Affective Subjectivities as a Counter to Sectarianism: The Cinema of Maroun Baghdadi

By Jeremy Randall
Submitted to Session P4467 (Arab Culture and Politics in Times of Crisis, 2016 Annual Meeting
Hist
Lebanon;
LCD Projector with Audio Patch or Speakers;
Many works about Lebanon frame sectarianism as an essential category of being Lebanese. This recurrent trope appeared in academic, literary, intellectual, and artistic productions from the post 1860 strife in Mount Lebanon onwards. In this context, sectarianism becomes a hegemonic force that subsumes all other discussions and potential readings of history and being. Rather, Lebanese history becomes a story of unending sectarianism. With the advent of the Lebanese Civil War (1975-1990), Lebanon supposedly descended into a sectarian conflict that ripped apart the country’s fragile system of coexistence between religious groups. Yet, a subset of Lebanese leftists sought to challenge the dominant discourse of sectarianism. In doing so, they confronted the linear narrative of Lebanese history as one careening from one episode of sectarian violence to another. To demonstrate that some Lebanese rebelled against the reductionist framing of their identity and history, I examine Lebanese director Maroun Baghdadi (1950-1993) who produced numerous films and documentaries challenging the centrality of sectarianism to the Lebanese national narrative.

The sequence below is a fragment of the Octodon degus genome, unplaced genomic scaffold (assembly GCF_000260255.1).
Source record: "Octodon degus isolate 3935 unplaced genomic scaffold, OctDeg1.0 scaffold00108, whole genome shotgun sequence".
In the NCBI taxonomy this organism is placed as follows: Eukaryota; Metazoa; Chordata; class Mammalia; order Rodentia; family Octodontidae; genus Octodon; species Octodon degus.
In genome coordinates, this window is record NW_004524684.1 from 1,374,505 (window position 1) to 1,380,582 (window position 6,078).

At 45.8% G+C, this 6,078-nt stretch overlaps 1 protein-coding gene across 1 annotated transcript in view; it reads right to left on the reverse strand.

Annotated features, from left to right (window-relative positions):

This paper explores how Baghdadi disputes the notion of sectarianism as an inherent aspect of the country and its peoples. This does not mean that Baghdadi excludes religion but he treats it as only one component out of many for a sense of selfhood and belonging. As a result, he offers the potential of reading sectarianism as a construct born out of the contingencies of each era that it appears. Preceding moments of sectarian tension must be viewed as a result of the issues of that time rather than an ahistorical explanation of the crisis Lebanon finds itself in during his time. I argue that Baghdadi’s films achieve an anti-sectarian resonance through the circulation of affects between individuals on screen which thereby make possible subjectivities contingent upon class, age, gender, political affiliation, and location rather than on reductive sectarian identifications. Therefore, Baghdadi builds his characters around assemblages of various features that do not privilege sectarianism. Those subjectivities not only demonstrate a potential state of being outside of sectarian models but also a break from ahistorical readings of Lebanon as inherently sectarian. In doing so, this paper will explore how affective subjectivities resist linear temporalization while nevertheless providing insight into historical contingencies for the moments in which they exist.